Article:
Chancellor Gary S. May recently added Raquel Aldana, associate vice chancellor for Academic Diversity, as co-chair of the task force he established to coordinate UC Davis’ planning to become a federally designated Hispanic Serving Institution, or HSI.
Aldana joins Rahim Reed, associate executive vice chancellor and interim lead of the Office of Diversity, Equity and Inclusion, in leading the effort to submit the university’s HSI application in the spring.
“Given the significant work involved in our HSI planning efforts, the addition of Raquel to co-chair the task force will be beneficial to all involved in this critical undertaking,” May said in a letter announcing her appointment.
The task force is due to deliver its recommendations by Feb. 1 on UC Davis’ HSI vision, goals and metrics, May said. “I look forward to reviewing the task force’s recommendations on how UC Davis can become a premier research and land-grant HSI institution,” he said.
A university must meet two criteria before applying to become an HSI: First, economically disadvantaged students must make up a substantial percentage of a university’s population, and the university must not exceed the national average per-student expenditure. UC Davis achieved that eligibility earlier this year.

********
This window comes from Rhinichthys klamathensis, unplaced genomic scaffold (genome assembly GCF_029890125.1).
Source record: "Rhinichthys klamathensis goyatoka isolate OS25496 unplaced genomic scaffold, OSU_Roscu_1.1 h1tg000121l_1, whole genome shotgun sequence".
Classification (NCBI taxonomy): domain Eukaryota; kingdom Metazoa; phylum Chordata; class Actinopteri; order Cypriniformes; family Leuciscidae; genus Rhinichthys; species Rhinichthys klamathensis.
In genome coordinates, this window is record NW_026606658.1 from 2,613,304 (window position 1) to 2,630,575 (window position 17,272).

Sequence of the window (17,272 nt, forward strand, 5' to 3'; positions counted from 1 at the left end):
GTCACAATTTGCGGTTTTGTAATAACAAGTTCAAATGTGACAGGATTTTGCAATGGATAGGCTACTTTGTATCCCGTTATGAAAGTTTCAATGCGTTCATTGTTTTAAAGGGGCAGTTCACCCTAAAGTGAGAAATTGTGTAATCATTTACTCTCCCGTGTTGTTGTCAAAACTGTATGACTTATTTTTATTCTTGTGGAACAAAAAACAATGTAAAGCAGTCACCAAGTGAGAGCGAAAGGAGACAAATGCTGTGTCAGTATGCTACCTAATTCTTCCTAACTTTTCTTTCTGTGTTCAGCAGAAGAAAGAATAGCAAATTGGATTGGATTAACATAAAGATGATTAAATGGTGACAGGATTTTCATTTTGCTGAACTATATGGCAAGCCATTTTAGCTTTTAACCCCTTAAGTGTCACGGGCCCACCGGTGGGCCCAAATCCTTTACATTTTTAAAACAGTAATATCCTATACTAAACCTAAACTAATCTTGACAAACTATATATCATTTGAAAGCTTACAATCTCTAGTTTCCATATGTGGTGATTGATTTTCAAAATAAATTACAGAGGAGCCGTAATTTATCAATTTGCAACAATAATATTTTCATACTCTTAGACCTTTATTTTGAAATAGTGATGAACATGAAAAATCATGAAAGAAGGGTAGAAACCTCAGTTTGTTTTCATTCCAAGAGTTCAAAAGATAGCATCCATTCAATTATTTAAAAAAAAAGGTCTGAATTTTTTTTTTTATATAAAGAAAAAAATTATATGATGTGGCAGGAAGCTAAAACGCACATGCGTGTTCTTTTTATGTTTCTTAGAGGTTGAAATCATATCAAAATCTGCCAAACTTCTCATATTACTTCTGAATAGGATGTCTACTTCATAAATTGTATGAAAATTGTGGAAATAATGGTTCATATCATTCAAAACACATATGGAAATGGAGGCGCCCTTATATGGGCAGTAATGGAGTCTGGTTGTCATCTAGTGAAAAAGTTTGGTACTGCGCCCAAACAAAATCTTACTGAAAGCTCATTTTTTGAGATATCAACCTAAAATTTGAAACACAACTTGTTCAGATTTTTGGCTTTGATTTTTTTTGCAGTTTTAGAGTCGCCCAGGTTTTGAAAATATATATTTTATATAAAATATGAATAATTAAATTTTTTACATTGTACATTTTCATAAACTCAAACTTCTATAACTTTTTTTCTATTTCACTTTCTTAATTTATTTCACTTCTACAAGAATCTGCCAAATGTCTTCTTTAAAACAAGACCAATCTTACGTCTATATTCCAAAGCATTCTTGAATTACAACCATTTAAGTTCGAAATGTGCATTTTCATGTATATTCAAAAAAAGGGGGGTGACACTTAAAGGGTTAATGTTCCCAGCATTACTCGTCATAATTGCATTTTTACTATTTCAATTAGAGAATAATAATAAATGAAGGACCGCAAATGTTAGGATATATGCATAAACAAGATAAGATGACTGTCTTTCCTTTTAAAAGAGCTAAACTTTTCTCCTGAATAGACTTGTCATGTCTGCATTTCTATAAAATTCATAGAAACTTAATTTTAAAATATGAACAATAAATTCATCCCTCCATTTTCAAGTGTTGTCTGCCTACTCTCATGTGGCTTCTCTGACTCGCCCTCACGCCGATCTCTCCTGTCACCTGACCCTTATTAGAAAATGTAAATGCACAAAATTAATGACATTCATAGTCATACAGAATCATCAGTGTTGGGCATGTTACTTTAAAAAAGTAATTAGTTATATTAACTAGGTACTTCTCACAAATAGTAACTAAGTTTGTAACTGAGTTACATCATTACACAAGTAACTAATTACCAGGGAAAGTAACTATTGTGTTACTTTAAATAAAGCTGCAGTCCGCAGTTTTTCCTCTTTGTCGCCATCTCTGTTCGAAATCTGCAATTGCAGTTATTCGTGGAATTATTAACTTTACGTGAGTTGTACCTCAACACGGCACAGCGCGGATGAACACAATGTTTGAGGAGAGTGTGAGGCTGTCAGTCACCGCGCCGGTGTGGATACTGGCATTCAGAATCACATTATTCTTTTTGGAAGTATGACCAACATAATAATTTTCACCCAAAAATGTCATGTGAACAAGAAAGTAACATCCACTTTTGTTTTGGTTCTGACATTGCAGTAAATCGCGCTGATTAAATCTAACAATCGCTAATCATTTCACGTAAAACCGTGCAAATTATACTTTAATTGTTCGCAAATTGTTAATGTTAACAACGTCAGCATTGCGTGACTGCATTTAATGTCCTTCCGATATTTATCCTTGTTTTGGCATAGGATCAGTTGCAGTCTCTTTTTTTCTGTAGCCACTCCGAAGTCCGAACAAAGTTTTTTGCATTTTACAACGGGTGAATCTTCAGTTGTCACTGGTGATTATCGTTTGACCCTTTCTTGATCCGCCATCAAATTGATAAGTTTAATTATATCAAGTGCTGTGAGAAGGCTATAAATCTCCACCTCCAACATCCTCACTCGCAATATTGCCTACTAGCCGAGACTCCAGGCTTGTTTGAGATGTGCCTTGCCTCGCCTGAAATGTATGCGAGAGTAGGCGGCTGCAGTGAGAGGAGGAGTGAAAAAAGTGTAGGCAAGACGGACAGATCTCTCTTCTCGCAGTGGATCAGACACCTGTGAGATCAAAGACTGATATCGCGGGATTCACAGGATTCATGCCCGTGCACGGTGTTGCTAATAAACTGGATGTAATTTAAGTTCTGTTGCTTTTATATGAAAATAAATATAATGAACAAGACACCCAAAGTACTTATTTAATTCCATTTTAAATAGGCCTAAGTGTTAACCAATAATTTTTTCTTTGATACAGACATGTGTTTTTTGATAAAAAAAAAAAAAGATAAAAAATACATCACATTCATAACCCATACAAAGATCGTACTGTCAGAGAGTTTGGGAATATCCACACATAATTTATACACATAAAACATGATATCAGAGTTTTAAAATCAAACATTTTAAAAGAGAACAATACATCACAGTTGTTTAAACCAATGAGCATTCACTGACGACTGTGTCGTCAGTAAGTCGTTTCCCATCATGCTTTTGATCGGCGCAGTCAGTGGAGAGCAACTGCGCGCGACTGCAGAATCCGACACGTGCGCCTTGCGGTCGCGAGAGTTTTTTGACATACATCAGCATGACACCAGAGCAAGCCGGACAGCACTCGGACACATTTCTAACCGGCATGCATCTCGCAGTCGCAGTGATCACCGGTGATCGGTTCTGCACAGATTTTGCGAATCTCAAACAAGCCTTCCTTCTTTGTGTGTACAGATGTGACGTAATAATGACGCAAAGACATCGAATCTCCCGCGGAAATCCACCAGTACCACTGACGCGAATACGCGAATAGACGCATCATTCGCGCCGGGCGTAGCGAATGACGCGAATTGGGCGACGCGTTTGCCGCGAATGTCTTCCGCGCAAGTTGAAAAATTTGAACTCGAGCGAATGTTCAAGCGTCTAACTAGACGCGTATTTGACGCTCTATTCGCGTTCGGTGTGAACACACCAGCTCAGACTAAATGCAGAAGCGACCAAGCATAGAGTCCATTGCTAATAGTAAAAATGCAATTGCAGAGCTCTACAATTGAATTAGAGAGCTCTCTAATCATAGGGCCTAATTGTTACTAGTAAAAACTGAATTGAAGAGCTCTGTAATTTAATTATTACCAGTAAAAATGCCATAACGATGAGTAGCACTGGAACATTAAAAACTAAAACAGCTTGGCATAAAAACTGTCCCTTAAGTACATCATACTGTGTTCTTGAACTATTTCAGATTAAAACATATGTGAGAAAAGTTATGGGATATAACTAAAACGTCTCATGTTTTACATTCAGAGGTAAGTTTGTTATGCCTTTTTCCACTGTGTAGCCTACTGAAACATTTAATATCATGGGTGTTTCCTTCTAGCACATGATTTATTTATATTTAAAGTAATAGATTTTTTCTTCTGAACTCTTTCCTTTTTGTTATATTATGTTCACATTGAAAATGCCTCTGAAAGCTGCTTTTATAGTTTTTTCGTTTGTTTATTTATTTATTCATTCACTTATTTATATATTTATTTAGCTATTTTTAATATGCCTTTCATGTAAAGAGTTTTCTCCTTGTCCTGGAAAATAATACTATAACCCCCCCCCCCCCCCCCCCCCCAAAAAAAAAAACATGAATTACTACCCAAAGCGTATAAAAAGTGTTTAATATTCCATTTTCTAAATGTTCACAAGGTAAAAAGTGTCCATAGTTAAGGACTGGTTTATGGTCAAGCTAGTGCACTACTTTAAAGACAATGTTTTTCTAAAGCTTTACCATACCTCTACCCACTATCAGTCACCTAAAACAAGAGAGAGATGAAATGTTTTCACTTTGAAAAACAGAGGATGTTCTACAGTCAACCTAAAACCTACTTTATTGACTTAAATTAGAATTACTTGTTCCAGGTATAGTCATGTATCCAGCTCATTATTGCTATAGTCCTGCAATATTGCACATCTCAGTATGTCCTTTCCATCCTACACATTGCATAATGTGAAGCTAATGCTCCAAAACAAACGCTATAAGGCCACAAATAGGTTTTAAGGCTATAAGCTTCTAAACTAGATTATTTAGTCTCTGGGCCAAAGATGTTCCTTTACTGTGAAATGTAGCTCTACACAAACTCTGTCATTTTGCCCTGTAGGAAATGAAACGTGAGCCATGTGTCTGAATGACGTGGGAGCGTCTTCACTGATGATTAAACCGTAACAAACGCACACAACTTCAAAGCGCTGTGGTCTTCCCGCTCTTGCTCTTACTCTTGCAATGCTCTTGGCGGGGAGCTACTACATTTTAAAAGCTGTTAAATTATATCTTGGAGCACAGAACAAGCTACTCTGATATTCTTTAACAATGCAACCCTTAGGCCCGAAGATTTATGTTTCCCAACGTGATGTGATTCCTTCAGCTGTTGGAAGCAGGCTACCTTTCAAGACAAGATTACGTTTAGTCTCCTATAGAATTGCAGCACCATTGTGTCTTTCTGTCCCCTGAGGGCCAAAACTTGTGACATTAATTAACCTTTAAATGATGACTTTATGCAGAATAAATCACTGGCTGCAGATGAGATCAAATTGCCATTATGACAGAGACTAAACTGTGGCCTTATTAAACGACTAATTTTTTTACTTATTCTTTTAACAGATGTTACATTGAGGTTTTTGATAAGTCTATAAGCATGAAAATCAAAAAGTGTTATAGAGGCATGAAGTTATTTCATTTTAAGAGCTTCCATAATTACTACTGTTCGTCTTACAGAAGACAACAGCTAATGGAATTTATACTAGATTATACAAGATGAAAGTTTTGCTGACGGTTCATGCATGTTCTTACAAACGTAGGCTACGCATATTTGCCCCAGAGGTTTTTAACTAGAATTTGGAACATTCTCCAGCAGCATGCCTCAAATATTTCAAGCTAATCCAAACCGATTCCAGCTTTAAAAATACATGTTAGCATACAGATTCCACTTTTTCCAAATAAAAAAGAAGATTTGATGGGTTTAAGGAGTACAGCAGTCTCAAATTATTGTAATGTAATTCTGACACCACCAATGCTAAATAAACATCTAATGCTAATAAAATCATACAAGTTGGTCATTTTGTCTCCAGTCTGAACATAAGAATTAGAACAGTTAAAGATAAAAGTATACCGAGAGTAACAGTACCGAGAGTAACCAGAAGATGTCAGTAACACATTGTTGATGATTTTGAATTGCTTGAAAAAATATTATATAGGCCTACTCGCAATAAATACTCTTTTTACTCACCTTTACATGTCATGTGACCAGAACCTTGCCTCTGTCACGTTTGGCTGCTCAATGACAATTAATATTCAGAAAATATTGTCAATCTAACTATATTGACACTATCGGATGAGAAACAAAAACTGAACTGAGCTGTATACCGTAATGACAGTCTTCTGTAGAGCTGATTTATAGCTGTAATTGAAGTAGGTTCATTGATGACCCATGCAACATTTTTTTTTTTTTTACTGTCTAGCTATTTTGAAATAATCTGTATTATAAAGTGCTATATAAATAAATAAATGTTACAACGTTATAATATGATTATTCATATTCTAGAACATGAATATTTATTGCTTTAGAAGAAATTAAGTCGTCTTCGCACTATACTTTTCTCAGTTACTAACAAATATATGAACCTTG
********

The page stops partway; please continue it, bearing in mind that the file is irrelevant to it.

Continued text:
Then, a quarter of domestic, full-time students must be of Hispanic heritage — and the institution must maintain those demographics for one full year. UC Davis will meet that goal this fall, and will then be able to submit its HSI application. The HSI grant, from the U.S. Department of Education, can be used to expand student programs and aid.
UC Davis would be the ninth HSI university that is also classified R1, the highest level of research university under the Carnegie Classification of Institutions of Higher Education. Five of those R1 institutions are part of the University of California system.
Outreach to Hispanic and economically disadvantaged students has ramped up at UC Davis over the last decade, with new programs like a series of student success centers, an initiative to help first-generation students make the transition to college, and the annual Cesar Chavez Youth Leadership Conference, which connects junior high, high school and community college students, as well as parents, with professional role models who help the attendees plan for their future careers.